The Way We're Governed
In Georgia, unlike most states with large cities, the county is still the center of political and cultural life for a majority of the state's residents. Counties carry out locally a variety of state programs and policies, including collecting taxes, overseeing elections, conducting courts of law, filing official records, maintaining roads, and providing for the welfare of citizens.
The Peach County government, under the leadership of a five-person elected commission, provides high quality essential services for Peach residents and as many other services as tax revenues allow.
Counties were created by a rural society that looked to government to keep the records straight and the justice swift. To help counties administer state programs and conduct state courts, the state constitution originally created four elected county officers: the sheriff, the tax commissioner, the clerk of the superior court, and the judge of the probate court.
In 1868 the state began creating the position of county ordinary to administer the general operations of the county. The 1868 constitution provided that “courts of ordinary shall have such powers in relation to roads, bridges, ferries, public buildings, paupers, county offices, county funds and taxes, and other matters, as shall be conferred on them by law.” However, the 1868 constitution also authorized the General Assembly to create county commissioners “in such counties as may require them, and to define their duties.” Upon ratification of the 1868 constitution, every county in Georgia was governed by the county ordinary. But, this changed quickly.
In 1869, the General Assembly passed a local act creating the state's first “board of commissioners of roads and revenues,” a three-member commission for Harris County. By 1877 more than half of Georgia’s counties were governed by county commissioners rather than ordinaries. The sole commissioner form of government has been phased out for the most part with only eight of Georgia's 159 counties being governed by a sole commissioner.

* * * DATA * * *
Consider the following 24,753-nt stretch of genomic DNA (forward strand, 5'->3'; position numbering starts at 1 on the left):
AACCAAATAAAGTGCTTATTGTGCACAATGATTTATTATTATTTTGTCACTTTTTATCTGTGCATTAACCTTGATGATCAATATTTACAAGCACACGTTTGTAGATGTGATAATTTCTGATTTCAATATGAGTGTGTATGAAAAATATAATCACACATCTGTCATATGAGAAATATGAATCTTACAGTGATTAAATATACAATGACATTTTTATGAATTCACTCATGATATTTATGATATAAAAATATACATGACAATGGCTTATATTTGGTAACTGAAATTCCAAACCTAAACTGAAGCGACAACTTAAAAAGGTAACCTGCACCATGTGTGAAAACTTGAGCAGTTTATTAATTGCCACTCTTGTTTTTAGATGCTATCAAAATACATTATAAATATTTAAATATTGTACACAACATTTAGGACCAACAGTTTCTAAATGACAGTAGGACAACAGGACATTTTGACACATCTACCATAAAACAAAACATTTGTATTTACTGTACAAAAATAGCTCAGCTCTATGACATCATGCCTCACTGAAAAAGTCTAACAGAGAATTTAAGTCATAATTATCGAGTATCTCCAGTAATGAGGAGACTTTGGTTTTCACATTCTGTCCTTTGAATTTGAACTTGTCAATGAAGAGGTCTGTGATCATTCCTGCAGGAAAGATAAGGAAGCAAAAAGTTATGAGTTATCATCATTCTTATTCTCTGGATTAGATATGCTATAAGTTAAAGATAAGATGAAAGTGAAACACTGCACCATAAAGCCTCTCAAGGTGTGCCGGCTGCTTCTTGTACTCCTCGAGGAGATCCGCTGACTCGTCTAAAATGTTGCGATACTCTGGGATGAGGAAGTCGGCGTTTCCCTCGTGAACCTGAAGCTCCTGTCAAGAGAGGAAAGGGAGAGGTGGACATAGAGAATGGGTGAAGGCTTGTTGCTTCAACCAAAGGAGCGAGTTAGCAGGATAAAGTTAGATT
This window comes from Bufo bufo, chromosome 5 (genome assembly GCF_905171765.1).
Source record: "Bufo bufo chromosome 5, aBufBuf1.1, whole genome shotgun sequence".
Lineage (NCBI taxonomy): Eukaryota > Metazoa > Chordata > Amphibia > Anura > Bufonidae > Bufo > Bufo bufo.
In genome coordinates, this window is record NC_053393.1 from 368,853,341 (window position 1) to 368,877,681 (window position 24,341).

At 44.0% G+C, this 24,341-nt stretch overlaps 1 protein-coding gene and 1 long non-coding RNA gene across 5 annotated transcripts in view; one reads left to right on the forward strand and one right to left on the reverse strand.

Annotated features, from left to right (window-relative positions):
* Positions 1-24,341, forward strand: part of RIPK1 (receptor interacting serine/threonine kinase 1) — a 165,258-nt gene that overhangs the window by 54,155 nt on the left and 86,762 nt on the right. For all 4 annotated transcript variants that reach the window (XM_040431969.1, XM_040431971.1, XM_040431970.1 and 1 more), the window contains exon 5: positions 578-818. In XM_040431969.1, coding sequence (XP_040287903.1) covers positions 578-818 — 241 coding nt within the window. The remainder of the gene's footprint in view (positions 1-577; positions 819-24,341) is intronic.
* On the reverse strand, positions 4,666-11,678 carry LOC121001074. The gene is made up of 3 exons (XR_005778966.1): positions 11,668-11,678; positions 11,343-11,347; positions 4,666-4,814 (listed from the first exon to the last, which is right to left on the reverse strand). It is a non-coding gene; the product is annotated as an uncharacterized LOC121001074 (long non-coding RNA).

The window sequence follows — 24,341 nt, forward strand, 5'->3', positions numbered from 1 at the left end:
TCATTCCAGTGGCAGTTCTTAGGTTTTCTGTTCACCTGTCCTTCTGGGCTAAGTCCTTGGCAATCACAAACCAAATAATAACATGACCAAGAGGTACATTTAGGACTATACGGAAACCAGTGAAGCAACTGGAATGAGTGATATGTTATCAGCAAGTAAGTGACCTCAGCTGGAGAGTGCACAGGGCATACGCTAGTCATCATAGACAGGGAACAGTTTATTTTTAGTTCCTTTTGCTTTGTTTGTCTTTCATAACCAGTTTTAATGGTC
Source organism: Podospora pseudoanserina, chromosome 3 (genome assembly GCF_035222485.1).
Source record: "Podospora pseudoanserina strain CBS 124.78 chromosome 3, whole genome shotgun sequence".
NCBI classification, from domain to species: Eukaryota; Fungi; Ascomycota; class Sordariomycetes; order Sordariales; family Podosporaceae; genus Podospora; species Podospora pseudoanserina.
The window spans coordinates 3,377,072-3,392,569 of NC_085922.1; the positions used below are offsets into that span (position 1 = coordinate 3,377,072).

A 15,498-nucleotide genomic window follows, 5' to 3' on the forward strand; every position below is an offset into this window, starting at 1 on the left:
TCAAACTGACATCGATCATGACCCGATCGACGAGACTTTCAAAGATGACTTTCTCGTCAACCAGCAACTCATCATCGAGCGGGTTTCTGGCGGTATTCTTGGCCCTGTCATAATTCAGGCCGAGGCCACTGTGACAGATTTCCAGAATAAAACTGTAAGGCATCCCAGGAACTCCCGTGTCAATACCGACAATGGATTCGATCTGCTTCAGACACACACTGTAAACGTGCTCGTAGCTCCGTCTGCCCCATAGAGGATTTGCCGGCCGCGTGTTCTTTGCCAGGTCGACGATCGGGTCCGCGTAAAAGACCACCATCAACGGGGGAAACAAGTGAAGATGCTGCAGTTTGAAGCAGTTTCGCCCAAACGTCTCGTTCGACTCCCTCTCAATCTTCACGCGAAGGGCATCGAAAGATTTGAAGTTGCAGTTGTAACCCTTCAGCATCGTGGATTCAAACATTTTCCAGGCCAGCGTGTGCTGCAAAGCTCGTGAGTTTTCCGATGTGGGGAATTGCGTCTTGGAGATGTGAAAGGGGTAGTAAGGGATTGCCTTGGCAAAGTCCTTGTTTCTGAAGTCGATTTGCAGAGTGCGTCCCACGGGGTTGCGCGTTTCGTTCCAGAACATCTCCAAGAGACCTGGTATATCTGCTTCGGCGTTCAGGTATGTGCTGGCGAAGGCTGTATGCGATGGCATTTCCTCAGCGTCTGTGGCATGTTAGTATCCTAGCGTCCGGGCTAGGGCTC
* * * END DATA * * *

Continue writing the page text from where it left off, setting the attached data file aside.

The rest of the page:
County constitutional officers are elected for four-year terms and have such powers and duties as provided by general law. Although dependent upon funding from the county commission, county constitutional officers have a degree of autonomy in carrying out their duties not enjoyed by other county government officials.
The sheriff enforces the law, maintains peace in the county, and serves as the jailer.
The functions of the tax commissioner resemble those of an accountant for the county. He or she receives all tax returns, maintains the county's tax records, and collects and pays tax funds to the state and local governments. To assist the tax commissioner, the BOC in some counties has established a tax assessor's board, an equalization board, and/or a board of appraisers. The purpose of these appointed, not elected, boards is to ensure that everyone pays his or her fair share of taxes.
The clerk of the superior court is the primary record keeper for the county. The clerk maintains all the court records and supervises the registration of property transactions. Each BOC also has its own county clerk, who is responsible for keeping the records for the board.
The judge of the probate court has a broad range of powers, mostly unrelated to criminal matters. He or she oversees matters pertaining to property deeds, marriage licenses, guardianships, and wills; supervises elections; and administers public oaths of office. To assist the judge of the probate court, the state has created a local board of elections in almost every county.
Beyond the powers assigned to the constitutional officers, the board of commissioners is the county governing authority. It has the power to adopt ordinances, resolutions, or regulations relating to county property, county affairs, and the operation of local government.
Every county conducts local courts of law, voter registration, and elections; sells motor vehicle tags; files official records of property ownership; builds and repairs county roads; probates wills; and administers welfare and public assistance programs. The 1983 Constitution added supplementary powers to this list of county duties. Counties are allowed to provide:
- police and fire protection
- garbage and solid waste collection and disposal
- public health facilities and services, including hospitals, ambulances, emergency rescue, and animal control
- street and road construction, including curbs, sidewalks, and street lights
- parks, recreational areas, facilities, and programs
- storm-water and sewage collection and disposal systems
- water utilities
- public housing
- public transportation
- libraries, archives, and arts/sciences programs and facilities
- terminal and dock facilities and parking facilities
- codes, including building, housing, plumbing, and electrical codes
- air quality control
- planning and zoning
These supplementary powers address the need to improve and maintain the state's quality of life. Cities and towns have long offered these services, but they were seldom seen outside the urban environment. As Georgia's population has grown, so too has the number of residents who want citylike services. According to the U.S. census, approximately 67 percent of Georgians lived outside a city by 2000, and many expected the same quality of life as their city-dwelling friends and relatives.